Miss M (12) from SR: How did you meet each other
BT: For me personally, I have met most people in the company just by working in different casts. And happy to have met all of them, too!
Miss M (12) from SR: How did you start your career of being Blue Man Group?
BT: I sent in a package of material I thought would interest the casting department. I lucked out that it did, and was invited to audition. I had my first audition in Los Angeles almost eight years ago, and then was invited to a call back in New York, followed by a month long training process to learn the show. Then the rest is history!
Nicole from SR: What is the significance of Cap’n Crunch? (And the marketing person in me has to ask) – Has Quaker ever asked Blue Man Group to work on a promotion together for Cap’n Crunch?
BT: The Blue Man is all about taking everyday objects, especially those our society likes to brand and market, and use them for a more universal reason. In the instance of “Crunch”, why not use it for what the name implies—a loud “crunch” made into song! A song that, hopefully, instills everyone with a sense of humor and lightness. As far as I know, we’ve never had any affiliation with Quaker for marketing reasons—that would kind of reverse the point of using it in our show the way we do.
SR: The three lead Blue Man Group performers aren’t singers. Are new cast members generally musicians, actors or comedians? (or other?)
BT: Performers who fit the role of the Blue Man come from all walks of like. All of us are usually trained as actors or musicians or both, but it is an extremely diverse group of talent. One of the performers used to be a chemist!!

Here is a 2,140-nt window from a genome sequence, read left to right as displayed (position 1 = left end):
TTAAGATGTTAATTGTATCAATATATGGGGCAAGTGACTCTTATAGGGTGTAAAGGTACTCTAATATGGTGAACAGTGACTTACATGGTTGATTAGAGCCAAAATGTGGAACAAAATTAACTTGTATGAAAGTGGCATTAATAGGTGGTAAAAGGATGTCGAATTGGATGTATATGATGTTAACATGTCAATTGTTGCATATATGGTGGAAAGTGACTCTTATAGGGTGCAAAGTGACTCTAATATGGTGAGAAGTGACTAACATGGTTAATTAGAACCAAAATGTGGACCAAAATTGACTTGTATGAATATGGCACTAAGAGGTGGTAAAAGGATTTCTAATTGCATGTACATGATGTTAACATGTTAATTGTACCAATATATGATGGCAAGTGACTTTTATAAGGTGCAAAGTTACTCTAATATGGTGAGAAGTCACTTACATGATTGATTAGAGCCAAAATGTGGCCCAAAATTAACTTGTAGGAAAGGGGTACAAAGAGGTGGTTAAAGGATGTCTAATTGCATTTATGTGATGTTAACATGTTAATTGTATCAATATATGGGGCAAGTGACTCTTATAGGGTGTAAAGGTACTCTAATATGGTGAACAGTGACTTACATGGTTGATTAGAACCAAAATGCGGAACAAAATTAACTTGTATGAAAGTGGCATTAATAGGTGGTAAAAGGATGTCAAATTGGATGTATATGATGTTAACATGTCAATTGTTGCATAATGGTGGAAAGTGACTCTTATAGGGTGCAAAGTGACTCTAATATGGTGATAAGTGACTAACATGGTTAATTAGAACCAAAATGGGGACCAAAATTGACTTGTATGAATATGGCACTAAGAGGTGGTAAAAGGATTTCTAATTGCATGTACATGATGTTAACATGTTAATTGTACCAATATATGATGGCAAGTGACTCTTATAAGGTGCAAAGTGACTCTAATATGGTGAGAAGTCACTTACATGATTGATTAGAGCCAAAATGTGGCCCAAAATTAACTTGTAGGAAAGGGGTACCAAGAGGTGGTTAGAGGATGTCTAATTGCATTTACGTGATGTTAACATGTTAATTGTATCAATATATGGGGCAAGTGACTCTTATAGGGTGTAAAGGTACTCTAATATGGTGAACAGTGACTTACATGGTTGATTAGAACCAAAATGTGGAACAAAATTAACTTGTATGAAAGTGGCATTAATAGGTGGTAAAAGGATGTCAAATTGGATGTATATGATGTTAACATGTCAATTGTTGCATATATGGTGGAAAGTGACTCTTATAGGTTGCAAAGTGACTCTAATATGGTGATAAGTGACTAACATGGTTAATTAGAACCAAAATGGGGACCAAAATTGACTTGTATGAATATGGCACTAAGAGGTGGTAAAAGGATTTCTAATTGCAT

SR: Blue Man Group is more than just 3 men performing. How many performers are there for each show? Who composes your music?
BT: There are always 3 Blue Men in each performance, and an amazing band. On tour, we have 4 band members—2 strings players and 2 percussionists. The band live-scores the show in an extremely organic way. Each movement of the Blue Man can be represented by little elements of the music—the Blue Men feed off the music, and the band feeds off of the Blue Men. It is my favorite part of the performance!
SR: How many performers are part of the entire franchise?
BT: We have about 60 active Blue Men in shows right now, with about the same number not active, but have at one point performed. There are probably double that number of band members actively performing the show.
SR: How to you refer to the team? IE Do you say “the Blue Men” or do you always refer to them in singular? Does each troop consist of 3 lead blue men and supporting cast or are all cast members eligible to be a lead?
BT: All the cast members are Blue Men or Band. As Blue Men, we are trained to perform one role (Left, Center, Right), and after a year or so usually trained into a second. Then eventually the third for some. So most of us can perform all three roles after being with the show for a while.
SR: We had the chance go back stage and talked to one of the performers. Not all of the performers are American. What nations are represented in Blue Man Group?
BT: We have performers from all over the world. That’s the best part of meeting people in the company, so many perspectives!
If you live in or near one of the major cities that has a permanent show, be sure to take your family to see it. If not, keep your eye out for their traveling show and catch it when it comes through a city near you. It’s great family fun presented by some very diverse and talented performers.
Stay up to date with Blue Man Group by following them on Facebook, Twitter and Instagram. Be sure to give them some shout-outs while you’re waiting for the show to start. Never know when something you do or say might turn up as part of the show!
Have you ever attended a Blue Man Group performance?